Students rate the quality of their blended experience as high as or higher than their face-to-face courses. They also report high satisfaction with instructor interaction. Course weaknesses often refer to problems with technology, including difficulty with course management systems [35]. Researchers at Ohio State University surveyed 201 students from three universities about their experience in courses spanning the distance education continuum from completely face-to-face to completely online. What students indicated was that the intuitive structure of the course – clearly defined objectives, assignments, deadlines, and encouraging dialogue and interaction—were most important in satisfaction with the course [41].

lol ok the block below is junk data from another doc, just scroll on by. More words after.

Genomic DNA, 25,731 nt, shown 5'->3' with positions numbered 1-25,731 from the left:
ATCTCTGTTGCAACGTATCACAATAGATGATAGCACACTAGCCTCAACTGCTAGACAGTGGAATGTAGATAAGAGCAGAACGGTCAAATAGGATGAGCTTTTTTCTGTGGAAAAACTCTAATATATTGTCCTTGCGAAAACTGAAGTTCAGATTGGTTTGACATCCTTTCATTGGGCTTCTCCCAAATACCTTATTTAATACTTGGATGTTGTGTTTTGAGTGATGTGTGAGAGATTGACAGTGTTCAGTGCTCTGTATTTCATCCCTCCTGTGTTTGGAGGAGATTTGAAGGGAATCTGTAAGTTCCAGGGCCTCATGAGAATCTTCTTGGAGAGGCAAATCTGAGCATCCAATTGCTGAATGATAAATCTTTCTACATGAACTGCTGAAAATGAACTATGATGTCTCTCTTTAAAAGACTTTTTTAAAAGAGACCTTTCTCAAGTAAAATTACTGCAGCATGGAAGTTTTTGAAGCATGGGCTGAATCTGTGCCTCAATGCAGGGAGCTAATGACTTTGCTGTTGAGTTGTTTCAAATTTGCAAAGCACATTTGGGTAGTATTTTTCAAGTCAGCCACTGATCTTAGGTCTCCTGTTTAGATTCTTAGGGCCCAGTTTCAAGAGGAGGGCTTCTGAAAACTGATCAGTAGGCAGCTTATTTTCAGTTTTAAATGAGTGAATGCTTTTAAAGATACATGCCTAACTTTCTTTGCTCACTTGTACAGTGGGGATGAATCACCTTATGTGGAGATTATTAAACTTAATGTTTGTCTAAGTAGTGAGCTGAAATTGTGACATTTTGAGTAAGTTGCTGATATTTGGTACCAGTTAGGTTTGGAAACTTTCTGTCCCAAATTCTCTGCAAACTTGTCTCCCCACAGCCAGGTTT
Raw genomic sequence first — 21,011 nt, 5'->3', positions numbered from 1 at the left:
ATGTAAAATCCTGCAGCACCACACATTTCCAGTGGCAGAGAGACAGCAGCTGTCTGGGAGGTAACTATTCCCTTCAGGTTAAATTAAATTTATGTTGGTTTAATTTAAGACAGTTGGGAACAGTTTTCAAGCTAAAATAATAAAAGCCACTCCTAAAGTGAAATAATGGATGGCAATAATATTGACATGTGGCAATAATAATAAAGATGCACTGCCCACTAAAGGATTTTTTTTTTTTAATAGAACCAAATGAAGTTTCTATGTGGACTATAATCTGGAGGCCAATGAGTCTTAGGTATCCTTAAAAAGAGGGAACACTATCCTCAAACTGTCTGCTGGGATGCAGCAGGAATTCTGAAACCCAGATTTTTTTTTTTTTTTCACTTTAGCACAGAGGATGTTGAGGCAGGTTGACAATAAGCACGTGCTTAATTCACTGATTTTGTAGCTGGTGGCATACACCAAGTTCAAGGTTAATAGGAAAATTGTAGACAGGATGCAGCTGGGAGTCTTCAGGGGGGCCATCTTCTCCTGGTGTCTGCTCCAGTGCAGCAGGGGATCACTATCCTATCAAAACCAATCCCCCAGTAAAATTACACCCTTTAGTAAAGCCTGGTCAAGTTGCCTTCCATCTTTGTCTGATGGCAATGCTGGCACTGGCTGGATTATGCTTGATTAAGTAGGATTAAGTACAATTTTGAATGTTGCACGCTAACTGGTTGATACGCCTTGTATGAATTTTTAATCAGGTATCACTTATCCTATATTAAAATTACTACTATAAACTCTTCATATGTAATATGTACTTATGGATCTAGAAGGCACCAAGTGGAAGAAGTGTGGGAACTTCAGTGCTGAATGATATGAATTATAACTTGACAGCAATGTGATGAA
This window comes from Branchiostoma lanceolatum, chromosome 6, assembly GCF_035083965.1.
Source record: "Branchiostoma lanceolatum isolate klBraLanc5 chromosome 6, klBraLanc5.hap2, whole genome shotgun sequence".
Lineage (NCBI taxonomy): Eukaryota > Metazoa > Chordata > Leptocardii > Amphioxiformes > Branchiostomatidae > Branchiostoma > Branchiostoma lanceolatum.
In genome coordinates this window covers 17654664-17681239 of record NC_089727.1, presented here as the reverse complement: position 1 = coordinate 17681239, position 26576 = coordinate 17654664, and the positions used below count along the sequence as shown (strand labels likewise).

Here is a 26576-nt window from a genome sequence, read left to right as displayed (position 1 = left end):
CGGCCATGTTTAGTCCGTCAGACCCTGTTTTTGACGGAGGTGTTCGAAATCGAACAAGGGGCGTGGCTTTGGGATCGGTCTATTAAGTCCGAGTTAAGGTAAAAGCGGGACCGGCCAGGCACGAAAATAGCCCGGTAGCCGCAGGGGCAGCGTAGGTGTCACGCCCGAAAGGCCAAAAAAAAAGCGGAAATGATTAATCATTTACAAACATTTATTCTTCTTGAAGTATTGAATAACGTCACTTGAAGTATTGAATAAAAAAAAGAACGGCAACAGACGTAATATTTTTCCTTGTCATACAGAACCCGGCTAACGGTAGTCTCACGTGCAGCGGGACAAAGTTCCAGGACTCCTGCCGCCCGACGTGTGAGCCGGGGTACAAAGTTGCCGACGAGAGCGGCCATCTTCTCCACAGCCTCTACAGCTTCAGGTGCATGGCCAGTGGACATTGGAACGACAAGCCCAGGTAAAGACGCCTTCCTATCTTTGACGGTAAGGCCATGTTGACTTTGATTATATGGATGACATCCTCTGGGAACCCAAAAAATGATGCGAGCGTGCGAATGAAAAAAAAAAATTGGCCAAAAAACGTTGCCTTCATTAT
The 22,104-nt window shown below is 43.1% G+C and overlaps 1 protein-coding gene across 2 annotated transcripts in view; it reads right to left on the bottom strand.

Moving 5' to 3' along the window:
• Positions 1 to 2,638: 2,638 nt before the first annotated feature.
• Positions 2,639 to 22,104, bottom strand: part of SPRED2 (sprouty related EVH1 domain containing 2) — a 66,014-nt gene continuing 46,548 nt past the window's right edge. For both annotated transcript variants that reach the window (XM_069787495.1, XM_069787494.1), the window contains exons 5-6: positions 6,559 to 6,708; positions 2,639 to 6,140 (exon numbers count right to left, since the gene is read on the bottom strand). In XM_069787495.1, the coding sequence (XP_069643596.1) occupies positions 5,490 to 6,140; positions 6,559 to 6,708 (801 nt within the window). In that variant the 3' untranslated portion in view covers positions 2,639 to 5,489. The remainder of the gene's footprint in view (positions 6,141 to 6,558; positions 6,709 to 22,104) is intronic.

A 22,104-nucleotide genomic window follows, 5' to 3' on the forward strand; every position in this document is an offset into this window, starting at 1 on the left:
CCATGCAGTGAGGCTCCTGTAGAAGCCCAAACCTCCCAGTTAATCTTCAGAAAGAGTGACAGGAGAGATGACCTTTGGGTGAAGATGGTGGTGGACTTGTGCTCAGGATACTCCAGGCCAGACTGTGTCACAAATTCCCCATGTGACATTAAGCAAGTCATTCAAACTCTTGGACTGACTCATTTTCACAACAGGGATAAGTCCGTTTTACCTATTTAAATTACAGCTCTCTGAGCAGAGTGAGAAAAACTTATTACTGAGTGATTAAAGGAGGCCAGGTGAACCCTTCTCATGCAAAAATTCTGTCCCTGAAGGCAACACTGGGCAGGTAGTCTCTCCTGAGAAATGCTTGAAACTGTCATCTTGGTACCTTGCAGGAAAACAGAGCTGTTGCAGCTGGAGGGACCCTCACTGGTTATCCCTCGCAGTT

Rovai and Jordan [42] compared three education graduate courses—traditional, blended, and fully online—and found that students in the blended course measured highest in a sense of community, similar to those students in the face-to-face section, but higher than those in fully online section. They stated “since students in the blended course exhibited similar sense of community and variability as students in the traditional course, offering the convenience of fully online courses without the complete loss of face-to-face contact may be adequate to nurture a strong sense of community in students who would feel isolated in a fully online course” (p. 13). Students in the blended courses touted the benefits of the online portion of the course which allowed them the freedom to perform some of the course instruction at their own flexibility, a feature important for these students, many of whom needed to work. However, many of them also mentioned the value of the face-to-face component which they felt helped them both academically and in building professional relationships and a strong sense of community. In addition, some students in the fully online course misread the instructor’s comments as being “sharp and frank” while students in the blended and fully online courses did not convey such impressions, possibly because of the opportunity for face-to-face discussions which allowed everyone to become acquainted.